-Tony Ferrari, Dobber Prospects

Sillinger’s unorthodox skating style has made him one of the most scrutinized top-level draft prospects this year. Much like fellow 2021 draft-eligible Brandt Clarke, the criticisms center on aesthetics rather than the end result. He’s an upright skater with a clunky stride; that much is true. But Sillinger’s straight-line speed is average at worst, and he is both deceptive and rapid with his directional changes in traffic, especially during zone entries. His balance is outstanding and helps him load up a hammer blow towards the net in spite of being draped by opposing pressure. If Sillinger’s skating was problematic, it didn’t impact his ability to generate a high volume of shots and torch defensemen and goalies in two premier junior circuits known for defense and goaltending.

There is a high level of finesse and skill involved when Sillinger is controlling the puck, although he can be guilty of overhandling. He’s definitely the one you want orchestrating possessions from the second the puck crosses the red line, but his shot proclivity and set plays make him just as dangerous away from the action. Sillinger uses deception during puck control and uses tactics like gear shifting, delays, look-offs, toe drags, and blade changes to open a lane, beat a defender to the inside or out, and get a goalie to commit first.

-The Draft Analyst

Would He Fit In With The Wild?

A center that can run an offense and only needs to refine some key areas of his game? Yes, please.

The Minnesota Wild need any centers and drafting for position is kind of dumb, but considering that there is no future beyond Marco Rossi and just praying for one of Marat Khusnutdinov or Alex Khovanov to pan out, it could be beneficial to get some foresight in that area of their prospect pool. Just any forward, really.

Could The Wild Get Him?

This is where I’m hesitant to be optimistic. Minnesota currently have the 21st and 25th picks in the first round this summer and Sillinger is projected to go in the top-15 and sometimes even within the first 10 picks of the draft.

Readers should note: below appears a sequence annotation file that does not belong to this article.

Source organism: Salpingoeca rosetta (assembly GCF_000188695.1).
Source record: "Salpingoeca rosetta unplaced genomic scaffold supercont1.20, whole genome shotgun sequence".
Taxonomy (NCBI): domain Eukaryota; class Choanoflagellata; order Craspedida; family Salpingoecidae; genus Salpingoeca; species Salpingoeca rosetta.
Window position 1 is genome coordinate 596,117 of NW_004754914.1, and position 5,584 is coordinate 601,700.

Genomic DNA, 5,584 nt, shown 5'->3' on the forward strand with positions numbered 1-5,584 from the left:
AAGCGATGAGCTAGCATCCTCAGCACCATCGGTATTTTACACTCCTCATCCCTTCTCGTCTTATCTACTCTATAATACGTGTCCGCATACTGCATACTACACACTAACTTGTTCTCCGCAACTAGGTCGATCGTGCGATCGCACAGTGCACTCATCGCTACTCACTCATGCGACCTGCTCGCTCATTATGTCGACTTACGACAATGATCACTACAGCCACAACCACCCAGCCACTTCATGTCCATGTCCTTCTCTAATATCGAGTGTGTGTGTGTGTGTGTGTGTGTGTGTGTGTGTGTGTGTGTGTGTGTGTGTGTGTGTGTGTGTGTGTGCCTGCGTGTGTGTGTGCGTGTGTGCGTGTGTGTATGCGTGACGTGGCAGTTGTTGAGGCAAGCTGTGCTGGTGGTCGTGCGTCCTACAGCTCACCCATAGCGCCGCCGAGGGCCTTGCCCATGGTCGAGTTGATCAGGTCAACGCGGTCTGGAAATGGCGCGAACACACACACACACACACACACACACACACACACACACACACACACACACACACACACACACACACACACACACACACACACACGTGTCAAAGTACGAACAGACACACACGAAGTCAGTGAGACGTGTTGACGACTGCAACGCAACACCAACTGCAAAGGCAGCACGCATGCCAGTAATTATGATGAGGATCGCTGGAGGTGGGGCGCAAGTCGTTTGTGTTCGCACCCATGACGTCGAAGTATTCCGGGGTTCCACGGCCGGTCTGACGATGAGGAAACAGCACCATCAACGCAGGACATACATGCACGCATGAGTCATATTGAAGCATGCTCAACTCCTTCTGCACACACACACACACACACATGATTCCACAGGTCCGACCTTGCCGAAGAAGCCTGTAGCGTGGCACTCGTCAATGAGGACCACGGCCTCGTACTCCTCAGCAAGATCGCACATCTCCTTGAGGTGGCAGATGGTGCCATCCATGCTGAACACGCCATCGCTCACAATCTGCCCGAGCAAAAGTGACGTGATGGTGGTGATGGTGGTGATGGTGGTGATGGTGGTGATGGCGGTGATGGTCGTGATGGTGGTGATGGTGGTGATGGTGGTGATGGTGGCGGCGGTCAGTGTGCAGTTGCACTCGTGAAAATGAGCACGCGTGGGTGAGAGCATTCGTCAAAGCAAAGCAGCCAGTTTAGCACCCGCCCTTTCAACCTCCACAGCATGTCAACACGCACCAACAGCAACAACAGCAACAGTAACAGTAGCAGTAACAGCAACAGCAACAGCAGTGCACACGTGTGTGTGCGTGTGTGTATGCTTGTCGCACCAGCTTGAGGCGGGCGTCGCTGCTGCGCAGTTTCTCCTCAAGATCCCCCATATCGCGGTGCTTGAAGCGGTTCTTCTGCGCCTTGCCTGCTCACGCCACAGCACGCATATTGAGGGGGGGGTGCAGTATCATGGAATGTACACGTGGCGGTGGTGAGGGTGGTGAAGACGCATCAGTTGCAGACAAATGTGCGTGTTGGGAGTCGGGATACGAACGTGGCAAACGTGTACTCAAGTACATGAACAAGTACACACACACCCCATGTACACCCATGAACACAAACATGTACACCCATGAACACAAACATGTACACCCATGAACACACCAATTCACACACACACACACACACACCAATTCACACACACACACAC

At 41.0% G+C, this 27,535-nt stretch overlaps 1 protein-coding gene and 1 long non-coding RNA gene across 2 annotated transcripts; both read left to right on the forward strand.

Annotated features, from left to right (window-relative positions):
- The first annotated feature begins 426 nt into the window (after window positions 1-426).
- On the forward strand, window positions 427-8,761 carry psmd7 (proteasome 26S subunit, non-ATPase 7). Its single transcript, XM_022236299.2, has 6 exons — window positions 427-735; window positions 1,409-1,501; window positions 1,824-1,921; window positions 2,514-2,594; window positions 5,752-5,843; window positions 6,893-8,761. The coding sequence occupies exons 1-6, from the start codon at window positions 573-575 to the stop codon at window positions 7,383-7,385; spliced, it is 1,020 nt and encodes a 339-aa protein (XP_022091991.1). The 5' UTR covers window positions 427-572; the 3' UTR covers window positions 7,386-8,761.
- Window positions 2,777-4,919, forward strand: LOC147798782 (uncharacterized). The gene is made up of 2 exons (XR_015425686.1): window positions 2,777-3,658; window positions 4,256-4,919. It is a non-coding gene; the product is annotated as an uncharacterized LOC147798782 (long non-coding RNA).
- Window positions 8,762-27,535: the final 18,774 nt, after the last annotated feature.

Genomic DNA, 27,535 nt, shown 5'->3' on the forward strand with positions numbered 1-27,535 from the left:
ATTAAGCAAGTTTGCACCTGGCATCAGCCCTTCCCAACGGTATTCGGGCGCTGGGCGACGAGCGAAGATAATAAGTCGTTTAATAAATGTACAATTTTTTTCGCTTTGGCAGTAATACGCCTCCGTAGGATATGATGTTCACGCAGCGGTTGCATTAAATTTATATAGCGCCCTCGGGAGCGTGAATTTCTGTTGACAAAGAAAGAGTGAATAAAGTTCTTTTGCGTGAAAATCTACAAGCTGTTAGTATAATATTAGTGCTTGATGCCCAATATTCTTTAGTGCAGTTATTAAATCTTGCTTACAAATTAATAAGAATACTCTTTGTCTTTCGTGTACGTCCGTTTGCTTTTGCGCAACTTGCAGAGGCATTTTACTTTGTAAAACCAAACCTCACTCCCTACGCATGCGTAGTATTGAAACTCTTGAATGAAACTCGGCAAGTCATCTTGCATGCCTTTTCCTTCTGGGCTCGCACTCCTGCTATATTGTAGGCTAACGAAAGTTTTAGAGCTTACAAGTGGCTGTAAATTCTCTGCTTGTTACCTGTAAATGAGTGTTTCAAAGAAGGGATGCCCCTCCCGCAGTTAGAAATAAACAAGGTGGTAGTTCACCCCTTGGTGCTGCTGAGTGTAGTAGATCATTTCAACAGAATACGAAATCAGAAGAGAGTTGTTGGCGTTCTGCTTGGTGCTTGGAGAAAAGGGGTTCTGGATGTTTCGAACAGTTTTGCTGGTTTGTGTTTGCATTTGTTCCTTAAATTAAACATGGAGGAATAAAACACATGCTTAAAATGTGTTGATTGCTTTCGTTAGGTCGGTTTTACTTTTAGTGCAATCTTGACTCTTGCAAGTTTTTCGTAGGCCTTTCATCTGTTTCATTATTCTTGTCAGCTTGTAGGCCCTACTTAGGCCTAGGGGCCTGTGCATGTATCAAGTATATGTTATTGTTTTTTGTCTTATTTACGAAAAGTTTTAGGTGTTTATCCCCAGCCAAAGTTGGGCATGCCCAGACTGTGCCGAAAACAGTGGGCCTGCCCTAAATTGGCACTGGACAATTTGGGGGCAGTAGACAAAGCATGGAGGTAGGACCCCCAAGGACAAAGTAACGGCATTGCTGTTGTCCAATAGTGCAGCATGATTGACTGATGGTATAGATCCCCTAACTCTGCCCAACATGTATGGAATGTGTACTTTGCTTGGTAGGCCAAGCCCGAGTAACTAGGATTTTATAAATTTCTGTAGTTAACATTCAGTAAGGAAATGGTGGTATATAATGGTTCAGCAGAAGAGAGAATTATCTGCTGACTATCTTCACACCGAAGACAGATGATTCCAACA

I’m not one to really think trading up is beneficial, but if you can somehow package one of those picks with a second rounder or something to move into the top-15, then Sillinger is the guy that I would be alright with them targeting to do so. In the end, it might be a little risky to pass up the opportunity to bolster more areas of a prospect pool that can be considered as one of the best in the league (certainly not the best, don’t kill me). But hey, Sillinger is just so good.

A Minnesota Relation

He might have a little bit of Eric Staal’s game when he was in Minnesota, mixed with a little bit of Jason Pominville. Certainly no big names amongst the crop, but just stable guys that can certainly make a line so much better and isn’t the most mobile.

Sillinger will certainly skate better than those guys during their brief stops with the Wild, but very similar toolkits.

2021 NHL Draft Board

  1. Owen Power — D, University of Michigan (NCAA)
  2. Matthew Beniers — C, University of Michigan (NCAA)
  3. Brandt Clarke — D, HC Nove Zamky (Slovenia)
  4. Luke Hughes — D, University of Michigan (NCAA)
  5. Dylan Guenther — LW/RW, Edmonton Oil Kings (WHL)
  6. Simon Edvinsson — D, Frolunda (SHL)
  7. William Eklund — C/LW, Djurgårdens IF (SHL)
  8. Kent Johnson — C, University of Michigan (NCAA)
  9. Mason McTavish — C/W, Peterborough Petes/EHC Olten (OHL/Swiss)
  10. Carson Lambos — D, Winnipeg Ice (WHL)
  11. Aatu Raty — C, Kärpät (Liiga)
  12. Chaz Lucius — C, USNTDP Juniors (USHL), U.S. National U18 Team (USDP)
  13. Cole Sillinger — C, Sioux Falls Stampede (USHL)